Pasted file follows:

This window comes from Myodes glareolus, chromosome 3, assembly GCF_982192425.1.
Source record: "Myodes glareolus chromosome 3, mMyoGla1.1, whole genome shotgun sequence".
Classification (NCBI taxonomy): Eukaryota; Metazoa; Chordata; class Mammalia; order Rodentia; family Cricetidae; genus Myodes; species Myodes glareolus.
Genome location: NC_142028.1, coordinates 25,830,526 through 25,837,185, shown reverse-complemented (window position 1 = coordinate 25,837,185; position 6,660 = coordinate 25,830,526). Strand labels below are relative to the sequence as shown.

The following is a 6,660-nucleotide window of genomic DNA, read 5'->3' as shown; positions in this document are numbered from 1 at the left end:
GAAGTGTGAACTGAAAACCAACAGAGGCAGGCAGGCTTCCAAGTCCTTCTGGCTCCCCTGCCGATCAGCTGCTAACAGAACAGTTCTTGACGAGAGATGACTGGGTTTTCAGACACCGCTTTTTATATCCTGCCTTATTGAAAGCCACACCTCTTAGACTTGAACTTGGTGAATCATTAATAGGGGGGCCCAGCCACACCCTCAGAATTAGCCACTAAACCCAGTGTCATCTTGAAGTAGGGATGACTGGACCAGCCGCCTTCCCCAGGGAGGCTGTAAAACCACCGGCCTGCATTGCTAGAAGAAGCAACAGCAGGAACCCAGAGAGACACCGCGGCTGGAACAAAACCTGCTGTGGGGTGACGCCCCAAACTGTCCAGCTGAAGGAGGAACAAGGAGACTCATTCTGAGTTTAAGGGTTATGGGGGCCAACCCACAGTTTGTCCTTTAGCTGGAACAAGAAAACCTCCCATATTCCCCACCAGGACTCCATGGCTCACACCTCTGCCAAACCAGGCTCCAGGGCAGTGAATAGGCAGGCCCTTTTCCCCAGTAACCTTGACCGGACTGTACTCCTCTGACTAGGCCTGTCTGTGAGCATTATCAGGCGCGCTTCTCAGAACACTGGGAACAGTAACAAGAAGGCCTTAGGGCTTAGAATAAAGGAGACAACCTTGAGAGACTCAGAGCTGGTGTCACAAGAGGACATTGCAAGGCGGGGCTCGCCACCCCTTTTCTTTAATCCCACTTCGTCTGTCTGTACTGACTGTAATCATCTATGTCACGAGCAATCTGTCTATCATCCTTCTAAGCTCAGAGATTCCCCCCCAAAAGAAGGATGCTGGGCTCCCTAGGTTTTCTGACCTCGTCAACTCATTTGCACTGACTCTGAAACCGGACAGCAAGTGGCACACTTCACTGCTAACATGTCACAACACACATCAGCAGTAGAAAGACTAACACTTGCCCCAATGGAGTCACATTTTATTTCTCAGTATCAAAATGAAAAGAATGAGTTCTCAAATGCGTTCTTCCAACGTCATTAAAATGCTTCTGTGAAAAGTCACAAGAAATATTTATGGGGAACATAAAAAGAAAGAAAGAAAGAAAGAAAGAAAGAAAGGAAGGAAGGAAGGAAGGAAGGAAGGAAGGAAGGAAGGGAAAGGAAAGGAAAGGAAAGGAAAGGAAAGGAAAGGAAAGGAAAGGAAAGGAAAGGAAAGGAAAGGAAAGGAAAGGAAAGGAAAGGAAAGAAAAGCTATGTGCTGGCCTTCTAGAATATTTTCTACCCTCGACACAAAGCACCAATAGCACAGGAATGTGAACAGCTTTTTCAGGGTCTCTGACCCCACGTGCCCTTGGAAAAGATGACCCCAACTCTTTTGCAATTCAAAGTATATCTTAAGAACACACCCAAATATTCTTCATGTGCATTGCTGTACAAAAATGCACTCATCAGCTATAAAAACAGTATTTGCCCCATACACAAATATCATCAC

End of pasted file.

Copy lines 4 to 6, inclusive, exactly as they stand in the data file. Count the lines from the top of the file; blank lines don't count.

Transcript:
Genome location: NC_142028.1, coordinates 25,830,526 through 25,837,185, shown reverse-complemented (window position 1 = coordinate 25,837,185; position 6,660 = coordinate 25,830,526). Strand labels below are relative to the sequence as shown.

The following is a 6,660-nucleotide window of genomic DNA, read 5'->3' as shown; positions in this document are numbered from 1 at the left end:
GAAGTGTGAACTGAAAACCAACAGAGGCAGGCAGGCTTCCAAGTCCTTCTGGCTCCCCTGCCGATCAGCTGCTAACAGAACAGTTCTTGACGAGAGATGACTGGGTTTTCAGACACCGCTTTTTATATCCTGCCTTATTGAAAGCCACACCTCTTAGACTTGAACTTGGTGAATCATTAATAGGGGGGCCCAGCCACACCCTCAGAATTAGCCACTAAACCCAGTGTCATCTTGAAGTAGGGATGACTGGACCAGCCGCCTTCCCCAGGGAGGCTGTAAAACCACCGGCCTGCATTGCTAGAAGAAGCAACAGCAGGAACCCAGAGAGACACCGCGGCTGGAACAAAACCTGCTGTGGGGTGACGCCCCAAACTGTCCAGCTGAAGGAGGAACAAGGAGACTCATTCTGAGTTTAAGGGTTATGGGGGCCAACCCACAGTTTGTCCTTTAGCTGGAACAAGAAAACCTCCCATATTCCCCACCAGGACTCCATGGCTCACACCTCTGCCAAACCAGGCTCCAGGGCAGTGAATAGGCAGGCCCTTTTCCCCAGTAACCTTGACCGGACTGTACTCCTCTGACTAGGCCTGTCTGTGAGCATTATCAGGCGCGCTTCTCAGAACACTGGGAACAGTAACAAGAAGGCCTTAGGGCTTAGAATAAAGGAGACAACCTTGAGAGACTCAGAGCTGGTGTCACAAGAGGACATTGCAAGGCGGGGCTCGCCACCCCTTTTCTTTAATCCCACTTCGTCTGTCTGTACTGACTGTAATCATCTATGTCACGAGCAATCTGTCTATCATCCTTCTAAGCTCAGAGATTCCCCCCCAAAAGAAGGATGCTGGGCTCCCTAGGTTTTCTGACCTCGTCAACTCATTTGCACTGACTCTGAAACCGGACAGCAAGTGGCACACTTCACTGCTAACATGTCACAACACACATCAGCAGTAGAAAGACTAACACTTGCCCCAATGGAGTCACATTTTATTTCTCAGTATCAAAATGAAAAGAATGAGTTCTCAAATGCGTTCTTCCAACGTCATTAAAATGCTTCTGTGAAAAGTCACAAGAAATATTTATGGGGAACATAAAAAGAAAGAAAGAAAGAAAGAAAGAAAGAAAGGAAGGAAGGAAGGAAGGAAGGAAGGAAGGAAGGAAGGGAAAGGAAAGGAAAGGAAAGGAAAGGAAAGGAAAGGAAAGGAAAGGAAAGGAAAGGAAAGGAAAGGAAAGGAAAGGAAAGGAAAGGAAAGAAAAGCTATGTGCTGGCCTTCTAGAATATTTTCTACCCTCGACACAAAGCACCAATAGCACAGGAATGTGAACAGCTTTTTCAGGGTCTCTGACCCCACGTGCCCTTGGAAAAGATGACCCCAACTCTTTTGCAATTCAAAGTATATCTTAAGAACACACCCAAATATTCTTCATGTGCATTGCTGTACAAAAATGCACTCATCAGCTATAAAAACAGTATTTGCCCCATACACAAATATCATCAC